One year ago, Collyer Bristow unveiled a new brand. For the firm that is known for its links to contemporary art, it didn’t disappoint. The Professionals caught up with Chris Wilsher, the firm’s Business Development & Marketing Director, to discuss its impact.
Like many law firm brand projects, its roots are embedded in a wider review of the firm’s strategy, answering the ‘who are we working for’ and ‘who do we want to work for’ questions.
“Our brand then was some 15 years old and was little more than a wordmark that told people the name,” explains Chris. “It said nothing about who we are as a firm. In fact, in many instances, it worked against us.”
And what makes Collyer Bristow distinctive as a firm is its blend of expertise from working with fast-paced fintech challengers and entrepreneurs, supporting large-scale commercial and financial disputes, innovative property developers, and a strong private wealth offering split between servicing younger ‘emerging’ wealth and the, on occasion, slightly more conservative ‘established’ wealth. The brand needed to work for all.
“We are a creative firm that thinks a little differently, and our new brand also needed to capture and reflect this,” says Chris.
Chris, together with the BD and senior management team, guided by the agency realityhouse, spent over 1,000 hours of research defining the firm’s strategy and, importantly, spent time having the firm’s partners agree on the emerging strategy and direction for the firm.
“This was key when presenting such an unconventional new brand, at least in the legal sector, to the firm,” explains Chris, “as it was more than a visual logo, a new website, photography or literature. It was directly linked to the agreed strategic direction.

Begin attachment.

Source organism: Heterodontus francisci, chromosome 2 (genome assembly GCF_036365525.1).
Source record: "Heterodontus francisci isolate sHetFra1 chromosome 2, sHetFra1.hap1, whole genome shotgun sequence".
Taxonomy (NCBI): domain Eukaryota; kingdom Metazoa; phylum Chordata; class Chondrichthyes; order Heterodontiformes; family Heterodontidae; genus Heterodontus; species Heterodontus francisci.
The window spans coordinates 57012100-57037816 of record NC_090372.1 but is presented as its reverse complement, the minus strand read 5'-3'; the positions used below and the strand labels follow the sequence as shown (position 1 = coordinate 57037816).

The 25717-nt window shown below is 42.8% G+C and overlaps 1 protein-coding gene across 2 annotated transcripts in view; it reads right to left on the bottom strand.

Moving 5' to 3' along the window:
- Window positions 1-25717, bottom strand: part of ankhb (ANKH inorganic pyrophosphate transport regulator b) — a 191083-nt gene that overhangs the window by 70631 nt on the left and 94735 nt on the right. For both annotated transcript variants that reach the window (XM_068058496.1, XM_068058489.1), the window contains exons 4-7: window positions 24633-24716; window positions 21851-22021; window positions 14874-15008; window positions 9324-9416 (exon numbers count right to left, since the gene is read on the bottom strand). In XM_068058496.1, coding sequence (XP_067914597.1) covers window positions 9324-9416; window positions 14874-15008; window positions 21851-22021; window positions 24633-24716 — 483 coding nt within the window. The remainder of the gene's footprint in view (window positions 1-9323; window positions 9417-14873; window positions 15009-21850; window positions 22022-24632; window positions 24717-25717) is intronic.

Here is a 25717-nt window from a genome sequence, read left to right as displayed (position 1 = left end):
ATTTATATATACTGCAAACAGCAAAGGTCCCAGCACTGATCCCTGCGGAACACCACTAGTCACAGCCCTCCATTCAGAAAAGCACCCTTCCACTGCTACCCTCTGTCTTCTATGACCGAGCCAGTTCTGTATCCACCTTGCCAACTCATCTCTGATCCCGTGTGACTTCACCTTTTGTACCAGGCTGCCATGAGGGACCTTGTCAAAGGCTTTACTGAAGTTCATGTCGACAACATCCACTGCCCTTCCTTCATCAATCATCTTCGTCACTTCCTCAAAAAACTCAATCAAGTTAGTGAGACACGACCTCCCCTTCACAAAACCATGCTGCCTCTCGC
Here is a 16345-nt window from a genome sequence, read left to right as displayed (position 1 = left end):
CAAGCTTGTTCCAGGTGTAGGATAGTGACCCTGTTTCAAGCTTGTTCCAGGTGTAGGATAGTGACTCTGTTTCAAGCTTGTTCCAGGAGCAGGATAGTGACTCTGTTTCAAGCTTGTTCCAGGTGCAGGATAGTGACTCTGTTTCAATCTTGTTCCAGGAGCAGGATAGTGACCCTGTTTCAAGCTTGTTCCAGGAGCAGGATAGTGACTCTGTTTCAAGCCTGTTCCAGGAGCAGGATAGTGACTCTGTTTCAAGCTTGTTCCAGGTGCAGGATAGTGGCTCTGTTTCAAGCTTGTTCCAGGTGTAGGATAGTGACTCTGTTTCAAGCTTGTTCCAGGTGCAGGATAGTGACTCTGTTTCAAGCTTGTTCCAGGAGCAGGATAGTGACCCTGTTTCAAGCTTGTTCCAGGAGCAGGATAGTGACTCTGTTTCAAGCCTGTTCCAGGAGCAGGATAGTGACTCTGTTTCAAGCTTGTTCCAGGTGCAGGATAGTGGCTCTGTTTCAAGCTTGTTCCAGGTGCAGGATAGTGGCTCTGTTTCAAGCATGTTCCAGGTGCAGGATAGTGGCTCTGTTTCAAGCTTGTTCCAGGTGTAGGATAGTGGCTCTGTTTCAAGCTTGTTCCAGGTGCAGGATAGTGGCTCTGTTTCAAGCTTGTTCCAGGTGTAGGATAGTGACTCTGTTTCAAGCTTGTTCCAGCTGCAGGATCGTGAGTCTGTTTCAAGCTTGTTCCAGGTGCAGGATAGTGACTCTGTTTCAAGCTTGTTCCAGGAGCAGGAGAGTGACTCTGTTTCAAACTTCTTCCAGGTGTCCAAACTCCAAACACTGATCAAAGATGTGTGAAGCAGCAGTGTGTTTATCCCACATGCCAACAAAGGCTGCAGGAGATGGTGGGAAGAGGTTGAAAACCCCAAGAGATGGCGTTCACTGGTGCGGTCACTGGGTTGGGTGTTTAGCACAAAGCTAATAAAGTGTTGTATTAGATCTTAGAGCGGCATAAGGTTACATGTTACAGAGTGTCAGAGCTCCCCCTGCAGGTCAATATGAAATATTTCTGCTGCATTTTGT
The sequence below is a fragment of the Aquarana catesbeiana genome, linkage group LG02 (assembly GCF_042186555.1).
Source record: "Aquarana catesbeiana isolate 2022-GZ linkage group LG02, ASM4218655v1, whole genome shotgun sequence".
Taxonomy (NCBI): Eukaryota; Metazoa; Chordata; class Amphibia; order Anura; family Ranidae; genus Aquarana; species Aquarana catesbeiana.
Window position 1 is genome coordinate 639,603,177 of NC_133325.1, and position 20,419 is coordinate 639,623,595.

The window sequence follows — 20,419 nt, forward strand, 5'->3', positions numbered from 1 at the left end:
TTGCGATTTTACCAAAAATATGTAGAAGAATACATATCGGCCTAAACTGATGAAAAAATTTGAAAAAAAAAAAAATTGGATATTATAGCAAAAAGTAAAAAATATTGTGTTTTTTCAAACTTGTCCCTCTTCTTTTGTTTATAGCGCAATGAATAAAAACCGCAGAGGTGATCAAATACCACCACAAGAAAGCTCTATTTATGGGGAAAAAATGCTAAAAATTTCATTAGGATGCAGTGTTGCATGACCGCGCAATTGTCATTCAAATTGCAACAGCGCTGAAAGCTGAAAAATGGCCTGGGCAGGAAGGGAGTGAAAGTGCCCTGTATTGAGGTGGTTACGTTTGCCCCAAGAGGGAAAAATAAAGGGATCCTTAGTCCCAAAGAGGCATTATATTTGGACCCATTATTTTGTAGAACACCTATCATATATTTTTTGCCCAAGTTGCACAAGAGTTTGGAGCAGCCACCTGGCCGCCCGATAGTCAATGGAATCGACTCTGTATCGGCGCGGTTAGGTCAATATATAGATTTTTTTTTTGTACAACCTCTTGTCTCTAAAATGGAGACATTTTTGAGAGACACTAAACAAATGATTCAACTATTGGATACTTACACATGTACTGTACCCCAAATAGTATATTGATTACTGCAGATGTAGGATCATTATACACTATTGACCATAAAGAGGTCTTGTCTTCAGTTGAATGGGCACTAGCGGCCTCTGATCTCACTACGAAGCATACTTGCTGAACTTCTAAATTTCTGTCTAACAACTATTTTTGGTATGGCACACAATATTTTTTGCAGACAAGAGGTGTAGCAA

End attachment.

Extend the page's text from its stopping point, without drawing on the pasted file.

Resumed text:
“This meant that irrespective of whether individuals liked or disliked the new visual element to the brand – and there were dissenters – it could not be argued that it did not support that strategy. it is built to resonate with our target audiences, not all of our lawyers. Personal taste and preference were effectively removed from the process.
The brand’s key strand of celebrating ‘individuality’ also helped with engagement and buy-in internally. The logo mark is available in 12 different plays, with practice areas able to choose a version that works best for their clients and individuals choosing their own version for business cards.
“It was a simple yet clever way to allow our 35 partners and 10 different practice areas to personalise the brand to best suit them and their clients, whilst still maintaining an overarching and consistent look and feel.”
So what impact has the brand had?
“Its importance cannot be under-estimated,” says Chris. “Staff have quickly adopted and embraced the brand; intermediaries, which are important to us, have told us that it gives clarity to who Collyer Bristow is as a firm and the types of client they think would engage well with our proposition. And it is the same with clients; it reflects their creativity and direction and ambition.
“But, of course, that is not the end of our brand journey. It is a living and growing thing and the work continues to evolve the way we present ourselves and embed the brand values across everything we do.”
It has, and importantly in a locked-down Covid-19 world, supported clever and imaginative digital communications.
“It has allowed us to be more creative, pushing more accessible and consumable content,” explains Chris. “And that sits alongside a wider and ongoing programme focused on the client experience.”
There is more to the Collyer Bristow brand than meets the eye, with Chris and his team constantly challenging and driving the firm into new ways of winning work, supported by an edgy and refreshing visual identity.
Learn more by visiting www.collyerbristow.com.
"The logo mark is available in 12 different plays"